MADERA COUNTY — The Madera County Fire Department benefited from several actions taken during Tuesday’s meeting of the Board of Supervisors.
First was a vote to accept a donation from the Paid Call Firefighters (PCFs) at Station 12 in Oakhurst of a 2017 F-450 Chassis XL 4×4 SD Super Cab truck purchased for $44,338.
The vehicle will replace their current 1989 Utility vehicle that is used to support firefighting and fire department operations.
Station 12 is manned full time by career Cal Fire personnel as well as PCF’s or “volunteer” firefighters. Acting PCF Captain John Peterson says that over several years they have sent out fundraising mailings to the community with very generous responses, allowing them to finance the purchase of the new truck.
The County’s only cost for the new equipment will be installing a utility bed and a lift gate before the new truck is placed into service at Station 12, expected within six months.
According to Administrative Battalion Chief Matt Watson, the Station 12 PCFs also provided 50 percent of the funding for the station’s squad unit about 10 years ago.
At the Oct. 4 meeting, the Board also approved the purchase of two new tactical hybrid water tenders, one to be placed in service at Station 12 in Oakhurst, and the other at Station 19 in Bonadelle Ranchos.
The PCFs at Station 19 presented a check to the Board in the amount of $40,000, raised over the past few years through events hosted by their firefighters and Auxiliary members, to go toward this purchase. The cost of the two new water tenders is about $540,000.
The Board also approved an agreement to accept a Cal Fire grant for $19,845, for the purchase of Wildland Personal Protective Equipment (PPE) for Madera County PCFs, which includes gear such as fire shelters, wildland coats and pants, web gear, belts and harnesses and wildland boots. This grant requires $19,845 in matching funds, which will be provided through Fire Department budgeted funds, therefore, it will have no impact on the County’s general fund.
“The Madera County Fire Department is an All Risk Fire Department providing fire suppression, HazMat and rescue services to the communities of Oakhurst, Coarsegold, Bass Lake and North Fork,” say documents presented by staff to the Board. “These communities have a total population of only 8,556, but cover over 1,000 square miles. There are 11 fire stations that are staffed with a combination of career and volunteer firefighters.”
The Madera County Fire Department had 314 vegetation fires that burned 8,144 acres in 2014 and 2015, destroying 77 residences, 22 outbuildings and 17 vehicles. These communities are located in some of the highest tree mortality due to beetles and drought in the State of California.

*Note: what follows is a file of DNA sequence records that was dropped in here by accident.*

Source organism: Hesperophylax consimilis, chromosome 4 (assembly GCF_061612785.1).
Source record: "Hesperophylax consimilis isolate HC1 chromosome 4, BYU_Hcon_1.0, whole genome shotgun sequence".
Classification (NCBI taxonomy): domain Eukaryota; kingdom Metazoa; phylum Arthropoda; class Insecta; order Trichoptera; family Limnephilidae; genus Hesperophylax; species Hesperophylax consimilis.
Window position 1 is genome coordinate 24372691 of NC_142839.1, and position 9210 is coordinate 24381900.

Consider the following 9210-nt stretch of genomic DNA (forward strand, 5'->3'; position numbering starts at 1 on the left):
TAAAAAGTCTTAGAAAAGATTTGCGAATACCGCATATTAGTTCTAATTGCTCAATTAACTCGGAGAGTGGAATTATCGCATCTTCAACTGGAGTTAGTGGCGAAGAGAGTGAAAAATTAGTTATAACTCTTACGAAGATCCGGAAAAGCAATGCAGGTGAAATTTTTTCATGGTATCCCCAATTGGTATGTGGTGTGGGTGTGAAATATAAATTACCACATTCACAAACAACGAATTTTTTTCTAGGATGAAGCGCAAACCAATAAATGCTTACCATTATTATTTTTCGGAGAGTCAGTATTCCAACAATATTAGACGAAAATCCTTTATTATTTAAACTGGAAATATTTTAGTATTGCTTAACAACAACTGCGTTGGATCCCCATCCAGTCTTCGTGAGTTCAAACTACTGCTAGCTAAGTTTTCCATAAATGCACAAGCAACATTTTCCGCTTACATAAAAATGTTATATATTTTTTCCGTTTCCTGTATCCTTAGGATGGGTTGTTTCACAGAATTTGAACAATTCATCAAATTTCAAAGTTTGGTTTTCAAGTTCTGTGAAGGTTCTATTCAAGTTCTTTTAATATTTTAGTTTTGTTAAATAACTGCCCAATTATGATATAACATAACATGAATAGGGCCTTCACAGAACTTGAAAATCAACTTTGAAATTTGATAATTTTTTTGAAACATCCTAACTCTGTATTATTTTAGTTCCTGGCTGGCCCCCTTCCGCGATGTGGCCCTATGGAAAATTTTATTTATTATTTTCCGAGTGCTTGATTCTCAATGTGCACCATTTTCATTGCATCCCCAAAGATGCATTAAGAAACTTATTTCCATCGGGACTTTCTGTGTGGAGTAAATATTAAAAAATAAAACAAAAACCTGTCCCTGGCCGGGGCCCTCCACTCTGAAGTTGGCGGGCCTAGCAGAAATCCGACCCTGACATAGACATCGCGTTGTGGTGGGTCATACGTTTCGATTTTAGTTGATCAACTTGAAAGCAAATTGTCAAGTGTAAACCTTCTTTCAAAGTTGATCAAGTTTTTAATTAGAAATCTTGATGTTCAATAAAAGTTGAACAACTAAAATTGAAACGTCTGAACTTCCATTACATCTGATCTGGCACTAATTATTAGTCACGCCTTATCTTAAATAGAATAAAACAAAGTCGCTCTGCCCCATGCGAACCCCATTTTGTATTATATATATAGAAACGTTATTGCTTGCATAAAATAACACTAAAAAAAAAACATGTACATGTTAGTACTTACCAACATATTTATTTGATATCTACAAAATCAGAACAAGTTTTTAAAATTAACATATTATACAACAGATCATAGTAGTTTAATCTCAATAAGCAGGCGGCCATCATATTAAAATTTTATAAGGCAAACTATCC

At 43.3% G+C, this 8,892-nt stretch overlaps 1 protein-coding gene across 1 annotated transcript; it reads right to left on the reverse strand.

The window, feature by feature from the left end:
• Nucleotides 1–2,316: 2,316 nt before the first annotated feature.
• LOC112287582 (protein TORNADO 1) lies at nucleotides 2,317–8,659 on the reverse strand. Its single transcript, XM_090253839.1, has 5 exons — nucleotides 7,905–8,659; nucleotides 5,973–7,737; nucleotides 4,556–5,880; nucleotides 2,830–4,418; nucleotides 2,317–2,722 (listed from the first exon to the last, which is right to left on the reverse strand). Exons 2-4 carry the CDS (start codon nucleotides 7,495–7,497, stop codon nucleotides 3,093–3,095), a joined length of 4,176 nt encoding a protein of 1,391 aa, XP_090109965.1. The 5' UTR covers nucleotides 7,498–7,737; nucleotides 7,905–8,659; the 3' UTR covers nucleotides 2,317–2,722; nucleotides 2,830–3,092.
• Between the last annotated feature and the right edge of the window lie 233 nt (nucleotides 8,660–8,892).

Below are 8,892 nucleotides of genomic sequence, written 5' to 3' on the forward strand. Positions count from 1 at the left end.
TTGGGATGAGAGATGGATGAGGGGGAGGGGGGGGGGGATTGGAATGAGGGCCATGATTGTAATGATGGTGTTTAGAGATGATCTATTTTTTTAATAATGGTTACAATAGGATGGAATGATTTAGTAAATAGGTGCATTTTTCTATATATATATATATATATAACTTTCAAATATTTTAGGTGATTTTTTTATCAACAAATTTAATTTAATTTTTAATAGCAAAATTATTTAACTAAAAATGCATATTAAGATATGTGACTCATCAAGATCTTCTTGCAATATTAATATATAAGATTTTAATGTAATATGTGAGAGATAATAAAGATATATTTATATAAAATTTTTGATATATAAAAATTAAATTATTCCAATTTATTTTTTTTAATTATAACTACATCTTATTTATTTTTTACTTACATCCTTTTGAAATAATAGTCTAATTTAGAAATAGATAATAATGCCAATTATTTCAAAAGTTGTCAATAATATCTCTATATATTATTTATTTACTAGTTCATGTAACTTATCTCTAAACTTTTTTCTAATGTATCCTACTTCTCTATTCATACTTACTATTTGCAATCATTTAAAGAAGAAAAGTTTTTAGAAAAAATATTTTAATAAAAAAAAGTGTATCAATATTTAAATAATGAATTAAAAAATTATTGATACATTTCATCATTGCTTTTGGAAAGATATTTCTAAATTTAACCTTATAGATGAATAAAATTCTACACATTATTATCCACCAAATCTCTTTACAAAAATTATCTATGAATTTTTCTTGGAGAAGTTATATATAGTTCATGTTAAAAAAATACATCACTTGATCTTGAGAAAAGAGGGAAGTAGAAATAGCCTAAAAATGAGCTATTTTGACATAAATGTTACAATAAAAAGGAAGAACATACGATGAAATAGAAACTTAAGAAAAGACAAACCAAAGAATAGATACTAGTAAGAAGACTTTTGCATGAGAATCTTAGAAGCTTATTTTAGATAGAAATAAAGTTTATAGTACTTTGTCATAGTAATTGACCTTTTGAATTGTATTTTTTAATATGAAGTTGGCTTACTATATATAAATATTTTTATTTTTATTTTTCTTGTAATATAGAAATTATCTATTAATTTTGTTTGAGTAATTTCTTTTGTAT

“The fire conditions In Madera County are getting worse, which makes this grant critical for The Madera County Fire Department to provide NFPA [National Fire Protection Association] compliant Wildland PPE to our firefighters. The Wildland PPE jackets and pants will greatly improve the department’s ability to provide NFPA-compliant safety gear to our current firefighters and allow us to improve our recruitment and retention program.
“These communities reside in a rural area that is interlaced with LRA and SRA boundaries in Madera County. The Madera County Fire Department is in need of more safety equipment to address the ever growing Urban Interface areas that impact our ability to protect the lives, property and environment of these communities. NFPA-compliant WildIand PPE is an essential lifesaving piece of equipment that is in great demand for our firefighters. The firefighters routinely find them self in situation that without the proper safety gear, they would be unable to perform their job.”
The Board also proclaimed Oct. 9 through Oct. 15, as “Fire Prevention Week” in Madera County.
Fire is a serious public safety concern both locally and nationally, and homes are where people are at greatest risk from fire. The 2016 Fire Prevention Week theme — Don’t Wait – Check the Date! Replace Smoke Alarms Every 10 Years — effectively serves to educate the public about the vital importance of replacing the smoke alarms in their homes at least every ten years, and to determine the age of their smoke alarms by checking the date of manufacture on the back of the alarms.